Birthday muskies run in family during November trip
A Chris-Craft is a hand crafted wooden boat named after Christopher Craft, whose middle name was Columbus. Christopher Columbus kinda rings a bell. Wonder who thought of that.
Anyways, my Pa had one of them there boats and kept it at Bosacki’s Boathouse in Minocqua, which was named after Larry Bosacki whose middle named shoulda been Wacky. Anyways, it was fun to go up there and fish outa the beautiful Christopher Columbus boat and after fishing hang out in the beautiful bar at Larry Wacky Bosacki’s.
I enjoyed looking at all the dusty old pictures on the wall of the grungy looking local fishing guides and their clients with their catches. You could smoke in the bar, hear people use words that you didn’t hear in church, listen to some fish stories, drink and smell like a fish and fit in real nice. I liked all that stuff.
I thought the pictures with stringers full of pan fish were cute and the limits of walleyes impressive, but what really got my attention and respect were the huge muskies in the pictures, and more so the gigantic one mounted on the wall over the bar.
It was there at Bosacki’s in the bar hanging above the booze bottles that I saw my first Esox masquinongy or “muskie” if you prefer. It looked primitive and vicious and actually a little dusty and the thought of hooking one terrified me. I shared those sentiments with my Pa.
So to cure me of my muskie phobia, my Pa decided to take away my cane pole and worms and take me muskie fishing and maybe introduce me to a nice one in an attempt to rid me of my fear.
The second time we embarked on this adventure he took me out on Lake Kawaguesaga. I’m casting the day away bored out of my little mind when much to my surprise this huge dark shadow appeared out of a weed bed swimming right behind my poor little helpless buck tail.
It scared the hell outa me, so I naturally screamed, reeled the buck tail back in as fast as my little hands could crank and thanked god the fish didn’t bite it or eat it or jump in the boat and attack me. I was terrified.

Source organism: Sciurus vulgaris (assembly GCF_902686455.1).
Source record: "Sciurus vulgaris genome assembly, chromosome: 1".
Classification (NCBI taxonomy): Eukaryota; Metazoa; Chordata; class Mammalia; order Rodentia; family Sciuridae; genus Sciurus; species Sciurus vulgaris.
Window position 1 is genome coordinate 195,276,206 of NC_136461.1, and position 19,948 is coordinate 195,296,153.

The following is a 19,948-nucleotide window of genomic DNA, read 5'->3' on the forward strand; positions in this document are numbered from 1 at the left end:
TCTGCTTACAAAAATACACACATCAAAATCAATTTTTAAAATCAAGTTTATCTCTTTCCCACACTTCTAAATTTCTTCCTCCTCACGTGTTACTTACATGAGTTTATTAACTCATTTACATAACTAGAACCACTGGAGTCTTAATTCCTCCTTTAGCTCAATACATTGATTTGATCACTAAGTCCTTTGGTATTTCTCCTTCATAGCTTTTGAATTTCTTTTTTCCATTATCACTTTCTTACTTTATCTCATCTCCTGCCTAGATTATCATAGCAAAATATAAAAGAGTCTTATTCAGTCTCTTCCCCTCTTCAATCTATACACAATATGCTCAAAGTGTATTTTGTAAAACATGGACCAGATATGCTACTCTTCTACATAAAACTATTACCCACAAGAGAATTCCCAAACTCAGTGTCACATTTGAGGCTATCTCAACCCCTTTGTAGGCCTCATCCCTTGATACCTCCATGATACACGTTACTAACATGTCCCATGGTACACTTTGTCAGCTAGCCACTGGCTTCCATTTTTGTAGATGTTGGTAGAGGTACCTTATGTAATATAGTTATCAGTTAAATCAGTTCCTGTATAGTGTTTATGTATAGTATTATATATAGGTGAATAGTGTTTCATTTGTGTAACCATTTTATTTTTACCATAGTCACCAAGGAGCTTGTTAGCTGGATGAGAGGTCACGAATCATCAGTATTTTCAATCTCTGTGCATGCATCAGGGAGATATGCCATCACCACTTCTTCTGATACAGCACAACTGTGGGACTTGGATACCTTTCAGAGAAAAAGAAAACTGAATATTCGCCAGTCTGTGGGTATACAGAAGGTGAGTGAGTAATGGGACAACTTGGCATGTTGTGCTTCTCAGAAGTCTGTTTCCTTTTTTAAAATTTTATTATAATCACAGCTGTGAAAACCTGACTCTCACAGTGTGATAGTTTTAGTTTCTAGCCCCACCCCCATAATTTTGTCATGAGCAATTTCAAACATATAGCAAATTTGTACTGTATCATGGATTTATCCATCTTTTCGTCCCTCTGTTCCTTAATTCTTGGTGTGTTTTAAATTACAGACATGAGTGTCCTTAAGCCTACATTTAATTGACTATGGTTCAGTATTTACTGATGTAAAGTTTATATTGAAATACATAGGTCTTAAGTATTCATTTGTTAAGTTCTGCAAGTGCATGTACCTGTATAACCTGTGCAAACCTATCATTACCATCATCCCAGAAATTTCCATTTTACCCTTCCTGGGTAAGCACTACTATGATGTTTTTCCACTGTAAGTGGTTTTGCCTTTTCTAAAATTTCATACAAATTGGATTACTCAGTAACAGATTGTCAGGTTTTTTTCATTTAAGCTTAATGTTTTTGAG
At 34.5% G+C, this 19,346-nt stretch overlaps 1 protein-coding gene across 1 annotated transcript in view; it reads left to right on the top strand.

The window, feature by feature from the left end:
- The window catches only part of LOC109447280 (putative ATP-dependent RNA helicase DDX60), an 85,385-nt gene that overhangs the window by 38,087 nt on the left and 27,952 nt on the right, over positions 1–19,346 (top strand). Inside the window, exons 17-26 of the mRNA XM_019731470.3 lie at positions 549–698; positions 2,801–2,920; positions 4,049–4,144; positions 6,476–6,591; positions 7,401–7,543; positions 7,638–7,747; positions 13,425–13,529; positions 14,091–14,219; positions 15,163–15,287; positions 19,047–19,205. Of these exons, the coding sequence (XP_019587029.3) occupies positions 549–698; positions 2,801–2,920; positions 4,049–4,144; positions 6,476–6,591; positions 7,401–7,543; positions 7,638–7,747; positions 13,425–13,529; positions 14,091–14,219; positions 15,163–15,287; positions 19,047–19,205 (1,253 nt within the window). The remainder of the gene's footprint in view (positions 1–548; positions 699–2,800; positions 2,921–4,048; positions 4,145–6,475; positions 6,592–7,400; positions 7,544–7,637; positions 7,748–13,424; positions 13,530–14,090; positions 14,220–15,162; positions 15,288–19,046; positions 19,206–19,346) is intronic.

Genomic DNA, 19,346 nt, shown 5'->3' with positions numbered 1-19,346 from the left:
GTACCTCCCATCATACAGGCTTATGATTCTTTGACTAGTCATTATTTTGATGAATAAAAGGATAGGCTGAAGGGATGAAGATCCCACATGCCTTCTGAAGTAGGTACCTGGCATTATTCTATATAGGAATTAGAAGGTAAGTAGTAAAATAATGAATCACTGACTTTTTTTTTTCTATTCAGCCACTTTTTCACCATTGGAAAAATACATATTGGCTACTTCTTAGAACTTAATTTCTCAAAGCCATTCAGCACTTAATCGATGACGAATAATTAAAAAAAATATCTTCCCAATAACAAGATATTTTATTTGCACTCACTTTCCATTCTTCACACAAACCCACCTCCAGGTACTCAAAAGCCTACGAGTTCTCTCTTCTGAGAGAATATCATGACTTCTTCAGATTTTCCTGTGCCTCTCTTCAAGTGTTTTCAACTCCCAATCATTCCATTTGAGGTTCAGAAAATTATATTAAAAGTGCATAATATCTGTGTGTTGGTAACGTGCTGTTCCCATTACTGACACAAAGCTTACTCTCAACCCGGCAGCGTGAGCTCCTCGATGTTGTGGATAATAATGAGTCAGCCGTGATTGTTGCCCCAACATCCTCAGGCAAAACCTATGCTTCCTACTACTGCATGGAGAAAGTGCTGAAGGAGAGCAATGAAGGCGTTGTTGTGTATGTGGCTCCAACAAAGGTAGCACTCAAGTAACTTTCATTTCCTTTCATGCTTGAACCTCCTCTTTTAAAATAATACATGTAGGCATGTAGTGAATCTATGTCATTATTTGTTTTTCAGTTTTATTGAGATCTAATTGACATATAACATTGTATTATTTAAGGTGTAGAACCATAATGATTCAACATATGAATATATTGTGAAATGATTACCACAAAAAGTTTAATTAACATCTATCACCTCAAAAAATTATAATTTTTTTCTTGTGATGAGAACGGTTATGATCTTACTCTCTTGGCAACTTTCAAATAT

My next encounter came on my third time out. I am over on Lake Tomahawk, my pa is sleeping in the back of the boat next to a couple of empty PBRs and I have a walter on that is at least 2-feet long. I get it almost up to the boat when a huge dark shadow as long as an oar and fat as a dark green watermelon appears outa nowhere and chomps off half the walleye.
I’m like thinking I must need glasses or I’m hallucinating or I’m dreaming or worse yet it was a shark, but my pa Charles F. wakes up from all the ruckus and says “no Tommy, that was not a watermelon or a shark. That was a muskie! I’m like “let me outa here!”
Fast forward 50 years. So there we were again a year after I landed my 40-inch birthday muskie (that article was in the February 2015 Musky Line), me and my son Air back out on the river doing our annual birthday present muskie fishing hunt. But this year it is on his birthday, Nov. 25.
We’ve got the venison sausage and hot sticks and Doritos and our Blue Bullets and Jim Beam. There was ice at the Red Bridge, so no go there and the Bukolt Park boat launch was not looking good either, but much to our delight there was open water at the Highway 10 boat landing. No dock, no boats, no ice, no buoys and no nothing except for me and the birthday boy. Not even a garbage can. Perfect!
Off we go into the wild blue yonder to our secret honey hole. So I say to my son before he launches his bait that looks like a sherbet ice cream push pop bait with hooks that he musta won at Pacelli Panacea or the Rosholt Fair.
“Wait a minute I wanna tell you a true story. The first time my Pa took me out muskie hunting was on Lake Minocqua in August on a warm day at sunrise. There is steam coming off the water as the sun rose and there’s a loon off in the distance calling to its mate.
“We are back in some bay and my dad’s holding a cigarette in one hand and a cup of coffee in the other and me being a novice am beside myself trying to figure out how the hell he’s gonna hold the pole.
“Well, he puts down his smoke and his coffee cup, grabs the rod and flings the bait out 30 yards and says as it is sailing through the air, ‘the first thing you gotta do is get the bait wet.’ Made sense to me.
“The bait hits the water and bam! A musky hits the bait instantly and there’s splashing and thrashing and then nothing! He missed it – not ready! That was 1965. Now we are back on Nov. 25, 2015.”
I am standing there in the front of Airin’s tracker finished with my story, watching him throw out that first cast, the pink and yellow push pop with hooks from Panacea. The bait sails through the air looking like a wounded parakeet and hits the water with a plunk!
He’s got it zig-zagging back and forth making it look like an impossible target to hit and bam! A muskie hits the bait and he’s ready and sets the hook and there’s splashy and thrashing and our hearts are pounding and the pole is bending and I’m grabbing the net and the next thing ya know it is in the net with the Pacelli push pop in its mouth!
Yeah Airin – first cast – he was ready! The great November birthday fishermen of the town of Hull have done it again. And then to boot, a half hour later I was ready too and without even trying or knowing what I was doing I caught one! And then guess what or did you forget? I remembered the kiss!